As the staffer who spends the most time and generally travels the greatest distances in the in our Kia Soul, I've come to appreciate the many impressive aspects of this versatile hauler. Well-finished, well-equipped and well-mannered, our Soul! does a masterful job of coping with everything from the relentlessly-dismal commuting grind to swallowing up the best that big-box stores can dish out on weekend replenishment runs, thanks to its generously proportioned and easily accessed cargo bay. That said, there are a couple of thing I'd suggest Kia consider addressing that could make it even better. Topping the list is adding a bit more strategically placed padding on the Soul's teutonically firm front seat cushions, perches whose comfort index drops off rather precipitously somewhere between the first and second hour of any evening trek home. While deserving props for an aggressive 18-inch wheel/tire fitment on the top-line Soul variant, Kia also might do well to consider offering a smoother and quieter 17-inch alternative as a no-cost option. In light of the recent correction in EPA figures that dropped its original 26/34 city/highway mpg numbers to less-lofty 23/28 mpg levels, it's no longer surprising that our average per-tank econo stats continue to fall pretty much in line with those newly revised figures.
– Bob Nagy, Senior Editor News & Trends
One exposure at a time
KBB employee, friend of the editorial department and died-in-the-wool car guy Brett Nanigian was surprised by the overall quality of the Kia Soul’s interior when we took it for fish tacos this week. It’s kind of a fun moment when someone’s preconceived notions are transformed by simple exposure to the product. This, in the same week a German magazine quoted VW Group Chairman Ferdinand K. Piech as saying the only thing he regrets in life is letting Kia design boss Peter Schreyer leave Audi.
–Jason Allan, Managing Editor, Online Content
Over the years I have grown increasingly wary of youth-oriented vehicles tied to trendy ad campaigns. My skepticism is not a result of early-onset “get off my lawn” syndrome, but rather a series of underwhelming experiences in which the coolness factor took precedence over substance. I am happy to report, however, that roughly four hours of seat time in our long-term Kia Soul has erased any such preconceived notions I had about the hamster-mobile. Save for a few ergonomic complaints, the Soul’s well-behaved driving manners and quirky yet functional cabin left me thoroughly impressed. —Zach Vlasuk, Associate Editor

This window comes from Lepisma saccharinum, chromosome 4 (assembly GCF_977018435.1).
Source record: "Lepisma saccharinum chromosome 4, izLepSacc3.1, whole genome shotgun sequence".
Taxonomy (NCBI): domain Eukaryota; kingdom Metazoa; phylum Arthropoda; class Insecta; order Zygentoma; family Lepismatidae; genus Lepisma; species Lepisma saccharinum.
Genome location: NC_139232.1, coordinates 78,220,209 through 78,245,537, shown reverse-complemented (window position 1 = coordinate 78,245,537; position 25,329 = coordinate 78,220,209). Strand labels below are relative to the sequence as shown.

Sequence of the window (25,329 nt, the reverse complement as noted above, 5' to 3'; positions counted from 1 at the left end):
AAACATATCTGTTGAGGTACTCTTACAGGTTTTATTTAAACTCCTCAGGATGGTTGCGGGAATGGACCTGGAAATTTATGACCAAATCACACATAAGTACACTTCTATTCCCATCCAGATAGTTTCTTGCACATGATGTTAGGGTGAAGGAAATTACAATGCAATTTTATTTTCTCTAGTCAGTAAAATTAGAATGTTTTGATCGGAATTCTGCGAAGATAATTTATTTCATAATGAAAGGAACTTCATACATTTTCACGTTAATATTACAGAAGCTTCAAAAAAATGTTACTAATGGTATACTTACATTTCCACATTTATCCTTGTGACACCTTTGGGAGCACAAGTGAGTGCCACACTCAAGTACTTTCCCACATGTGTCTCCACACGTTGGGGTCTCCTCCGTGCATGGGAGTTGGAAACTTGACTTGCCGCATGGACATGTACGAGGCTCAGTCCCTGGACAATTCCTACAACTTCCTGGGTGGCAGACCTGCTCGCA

So many Souls
With all due respect to Jason – and he’s due some respect – the major thing I smell about the new Kia Soul is a winner. Not only does the Soul offer remarkable flexibility and room at low cost, but it also does it with a style that seems to be catching on in big numbers. In the few days that I renewed my acquaintanceship with Soul I noticed scores of them around me on the streets of Southern California. The takeaway: a lot of people are becoming Soul brothers and sisters. —Jack R. Nerad, Executive Editorial Director
More speeds, same smell
I just drove our second long-term Kia Soul for the first time tonight, and came away with two strong first impressions. 1) The new-for-2012 powertrain with the 6-speed automatic transmission more than resolves the shortcomings of the last setup. The new one is smoother, faster and more responsive. 2) The unique smell in our previous Soul wasn’t so unique, apparently, because the new one smells exactly the same. It’s not unpleasant, but neither is it the kind of scent that gave new-car smell its good name. —Jason Allan, Managing Editor
Our first Soul
Here's the video diary of our previous Kia Soul long-term test car: